while i would say it is commendable standing up to county hall. i don't want to mention double standards but the guardian does seem to be selective in reporting. I'll give you an example, they were running a story on the court closure a few times and mentioning law and order. But when an actual crime takes place smack in the middle of ammanford's main street and the culprit caught on cctv, the guardian did not run the story in the hope of catching the person if a reader recognises. Then again the police could have produced a better photo and a closer up one, as there is a chance of nobody recognising because of it. when is a crime not a crime? when it occurs in ammanford. and you would have thought the guardian would have been interested in that kind of thing

Anonymous said...

Don't the Carmarthen Journal do that all the time?

johnsouthwales said...

i would say the councils assumption of the amman valley not having much of a readership is quite bizarre. nothing new there.
the swg do have a point. It would be rather silly of having carmarthen notices inside the swg because frankly it doesn't actually apply to the locality. it wouldn't be relevant of having temp road works in abergwilli or that type notified in the swg.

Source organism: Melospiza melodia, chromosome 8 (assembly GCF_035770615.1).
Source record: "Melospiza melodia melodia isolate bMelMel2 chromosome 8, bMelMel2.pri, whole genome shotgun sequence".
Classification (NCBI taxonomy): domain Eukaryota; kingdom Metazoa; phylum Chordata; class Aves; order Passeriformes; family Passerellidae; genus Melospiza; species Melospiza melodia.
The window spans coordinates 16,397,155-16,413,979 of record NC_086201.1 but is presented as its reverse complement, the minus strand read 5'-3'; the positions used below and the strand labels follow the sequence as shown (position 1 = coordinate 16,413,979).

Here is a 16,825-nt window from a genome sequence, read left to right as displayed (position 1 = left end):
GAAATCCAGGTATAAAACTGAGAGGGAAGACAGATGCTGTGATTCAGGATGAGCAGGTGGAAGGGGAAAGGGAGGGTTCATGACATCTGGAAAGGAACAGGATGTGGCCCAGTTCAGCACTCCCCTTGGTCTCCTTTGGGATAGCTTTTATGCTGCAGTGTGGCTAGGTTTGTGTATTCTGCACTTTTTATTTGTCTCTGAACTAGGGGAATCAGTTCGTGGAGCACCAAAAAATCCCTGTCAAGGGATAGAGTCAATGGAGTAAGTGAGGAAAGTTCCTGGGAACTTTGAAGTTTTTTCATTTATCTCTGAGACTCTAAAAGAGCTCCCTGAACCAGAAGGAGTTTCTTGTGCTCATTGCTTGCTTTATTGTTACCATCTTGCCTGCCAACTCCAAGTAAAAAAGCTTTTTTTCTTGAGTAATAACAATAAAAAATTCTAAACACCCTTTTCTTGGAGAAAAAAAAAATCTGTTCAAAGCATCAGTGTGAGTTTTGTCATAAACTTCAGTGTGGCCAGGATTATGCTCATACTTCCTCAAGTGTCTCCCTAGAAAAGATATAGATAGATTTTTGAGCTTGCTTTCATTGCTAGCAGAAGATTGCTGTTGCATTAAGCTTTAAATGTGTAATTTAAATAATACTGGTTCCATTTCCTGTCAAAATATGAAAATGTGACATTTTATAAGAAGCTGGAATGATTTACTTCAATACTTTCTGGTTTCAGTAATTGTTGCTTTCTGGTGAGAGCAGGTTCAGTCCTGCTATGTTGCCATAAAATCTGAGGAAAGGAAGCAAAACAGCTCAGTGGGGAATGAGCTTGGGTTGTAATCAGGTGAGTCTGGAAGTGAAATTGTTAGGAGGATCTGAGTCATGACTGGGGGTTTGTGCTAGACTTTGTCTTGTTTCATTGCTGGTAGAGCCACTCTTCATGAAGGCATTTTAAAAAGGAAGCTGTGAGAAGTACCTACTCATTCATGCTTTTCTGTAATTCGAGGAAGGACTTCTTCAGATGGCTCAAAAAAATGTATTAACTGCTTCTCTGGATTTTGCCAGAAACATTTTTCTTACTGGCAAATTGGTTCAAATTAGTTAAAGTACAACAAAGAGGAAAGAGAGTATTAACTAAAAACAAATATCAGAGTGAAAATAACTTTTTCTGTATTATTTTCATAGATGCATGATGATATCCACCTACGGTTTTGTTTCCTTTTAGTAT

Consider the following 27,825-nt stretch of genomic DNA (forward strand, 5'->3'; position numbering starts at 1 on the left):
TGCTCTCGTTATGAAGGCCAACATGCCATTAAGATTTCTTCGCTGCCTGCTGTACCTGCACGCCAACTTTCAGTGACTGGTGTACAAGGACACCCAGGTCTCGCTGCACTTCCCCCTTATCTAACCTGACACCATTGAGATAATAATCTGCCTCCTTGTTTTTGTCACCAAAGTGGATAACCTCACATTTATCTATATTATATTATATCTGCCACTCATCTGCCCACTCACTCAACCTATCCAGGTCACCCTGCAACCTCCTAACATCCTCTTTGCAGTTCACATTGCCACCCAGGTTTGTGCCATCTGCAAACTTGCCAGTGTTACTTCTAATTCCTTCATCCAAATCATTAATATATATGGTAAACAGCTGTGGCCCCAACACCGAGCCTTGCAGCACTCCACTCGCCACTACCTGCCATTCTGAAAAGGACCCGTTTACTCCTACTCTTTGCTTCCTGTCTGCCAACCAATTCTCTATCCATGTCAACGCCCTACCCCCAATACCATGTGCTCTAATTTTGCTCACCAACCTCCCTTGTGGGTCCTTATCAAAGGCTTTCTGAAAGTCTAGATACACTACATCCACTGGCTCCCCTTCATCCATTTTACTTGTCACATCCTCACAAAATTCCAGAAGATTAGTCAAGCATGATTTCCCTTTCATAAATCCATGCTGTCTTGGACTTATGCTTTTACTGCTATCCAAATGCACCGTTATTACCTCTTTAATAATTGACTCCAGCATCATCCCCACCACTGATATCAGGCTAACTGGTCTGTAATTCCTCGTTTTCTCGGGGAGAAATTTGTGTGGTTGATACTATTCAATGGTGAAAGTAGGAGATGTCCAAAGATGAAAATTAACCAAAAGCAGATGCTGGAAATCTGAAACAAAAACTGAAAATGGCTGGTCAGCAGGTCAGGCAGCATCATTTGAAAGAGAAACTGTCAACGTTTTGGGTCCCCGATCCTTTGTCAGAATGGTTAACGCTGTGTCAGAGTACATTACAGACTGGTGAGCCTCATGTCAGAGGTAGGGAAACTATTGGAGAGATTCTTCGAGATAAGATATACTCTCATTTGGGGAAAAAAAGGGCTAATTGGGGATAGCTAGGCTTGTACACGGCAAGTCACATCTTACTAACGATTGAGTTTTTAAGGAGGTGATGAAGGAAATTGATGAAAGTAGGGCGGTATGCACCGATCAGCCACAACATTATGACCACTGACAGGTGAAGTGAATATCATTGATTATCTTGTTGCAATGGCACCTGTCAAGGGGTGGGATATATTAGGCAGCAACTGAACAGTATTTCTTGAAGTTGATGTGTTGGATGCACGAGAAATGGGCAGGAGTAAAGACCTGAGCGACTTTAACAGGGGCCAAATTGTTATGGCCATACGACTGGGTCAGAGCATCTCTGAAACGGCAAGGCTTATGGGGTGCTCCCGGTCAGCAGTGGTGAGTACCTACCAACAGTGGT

swg have notices that are relevant to the locality such as roadworks etc in ammanford, or llandybie. and on the occasion llandovery area and beyond, ccc know the infrastructure of the readership and outreach to start with. the mind boggles with that lot

caebrwyn said...

thank you @johnsouthwales The point here is that a deliberate decision was made, knowing the financial implications, to withdraw advertising purely on the grounds of mildly critical articles. As the 'leaked' email confirms.

Anonymous said...

For Carmarthen residents, the SWG is available every week at Morrisons in Pensarn.

The Journal really doesn't sell that well in the Amman Valley: the Evening Post is the best selling daily, with the SWG as the staple weekly paper.

Anonymous said...

It doesn't look as if the Journal is selling well in Carmarthen either lately with the appearance of the kiosk selling copies of it on the corner of Greyfriars on a Wed.